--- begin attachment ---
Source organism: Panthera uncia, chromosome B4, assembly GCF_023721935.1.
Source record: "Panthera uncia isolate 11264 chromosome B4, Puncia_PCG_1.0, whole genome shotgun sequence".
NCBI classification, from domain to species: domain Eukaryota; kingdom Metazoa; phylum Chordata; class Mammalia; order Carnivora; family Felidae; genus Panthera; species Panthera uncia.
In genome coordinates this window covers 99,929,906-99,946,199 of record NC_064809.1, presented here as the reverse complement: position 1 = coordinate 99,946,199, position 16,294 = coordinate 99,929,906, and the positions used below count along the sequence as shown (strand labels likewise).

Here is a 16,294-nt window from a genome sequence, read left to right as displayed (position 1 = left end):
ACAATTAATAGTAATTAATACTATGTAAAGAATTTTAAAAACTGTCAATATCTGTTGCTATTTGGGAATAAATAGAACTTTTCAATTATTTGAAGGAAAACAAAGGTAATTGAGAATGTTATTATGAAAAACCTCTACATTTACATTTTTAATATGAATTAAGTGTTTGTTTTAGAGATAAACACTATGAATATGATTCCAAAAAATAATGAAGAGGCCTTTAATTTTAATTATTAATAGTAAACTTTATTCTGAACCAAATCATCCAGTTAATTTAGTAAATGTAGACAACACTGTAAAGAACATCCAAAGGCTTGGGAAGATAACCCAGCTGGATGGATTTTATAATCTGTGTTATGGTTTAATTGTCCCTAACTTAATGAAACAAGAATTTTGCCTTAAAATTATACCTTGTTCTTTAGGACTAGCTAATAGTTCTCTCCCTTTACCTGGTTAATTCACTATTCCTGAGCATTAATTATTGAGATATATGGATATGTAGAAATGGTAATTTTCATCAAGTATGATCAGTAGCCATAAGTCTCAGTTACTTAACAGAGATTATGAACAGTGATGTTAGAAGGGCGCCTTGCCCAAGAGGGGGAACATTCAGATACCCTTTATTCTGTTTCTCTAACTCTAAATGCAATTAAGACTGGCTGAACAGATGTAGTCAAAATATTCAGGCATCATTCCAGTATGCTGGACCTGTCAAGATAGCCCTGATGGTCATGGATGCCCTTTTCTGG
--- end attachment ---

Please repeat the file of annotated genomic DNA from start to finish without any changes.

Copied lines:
Source organism: Panthera uncia, chromosome B4, assembly GCF_023721935.1.
Source record: "Panthera uncia isolate 11264 chromosome B4, Puncia_PCG_1.0, whole genome shotgun sequence".
NCBI classification, from domain to species: domain Eukaryota; kingdom Metazoa; phylum Chordata; class Mammalia; order Carnivora; family Felidae; genus Panthera; species Panthera uncia.
In genome coordinates this window covers 99,929,906-99,946,199 of record NC_064809.1, presented here as the reverse complement: position 1 = coordinate 99,946,199, position 16,294 = coordinate 99,929,906, and the positions used below count along the sequence as shown (strand labels likewise).

Here is a 16,294-nt window from a genome sequence, read left to right as displayed (position 1 = left end):
ACAATTAATAGTAATTAATACTATGTAAAGAATTTTAAAAACTGTCAATATCTGTTGCTATTTGGGAATAAATAGAACTTTTCAATTATTTGAAGGAAAACAAAGGTAATTGAGAATGTTATTATGAAAAACCTCTACATTTACATTTTTAATATGAATTAAGTGTTTGTTTTAGAGATAAACACTATGAATATGATTCCAAAAAATAATGAAGAGGCCTTTAATTTTAATTATTAATAGTAAACTTTATTCTGAACCAAATCATCCAGTTAATTTAGTAAATGTAGACAACACTGTAAAGAACATCCAAAGGCTTGGGAAGATAACCCAGCTGGATGGATTTTATAATCTGTGTTATGGTTTAATTGTCCCTAACTTAATGAAACAAGAATTTTGCCTTAAAATTATACCTTGTTCTTTAGGACTAGCTAATAGTTCTCTCCCTTTACCTGGTTAATTCACTATTCCTGAGCATTAATTATTGAGATATATGGATATGTAGAAATGGTAATTTTCATCAAGTATGATCAGTAGCCATAAGTCTCAGTTACTTAACAGAGATTATGAACAGTGATGTTAGAAGGGCGCCTTGCCCAAGAGGGGGAACATTCAGATACCCTTTATTCTGTTTCTCTAACTCTAAATGCAATTAAGACTGGCTGAACAGATGTAGTCAAAATATTCAGGCATCATTCCAGTATGCTGGACCTGTCAAGATAGCCCTGATGGTCATGGATGCCCTTTTCTGG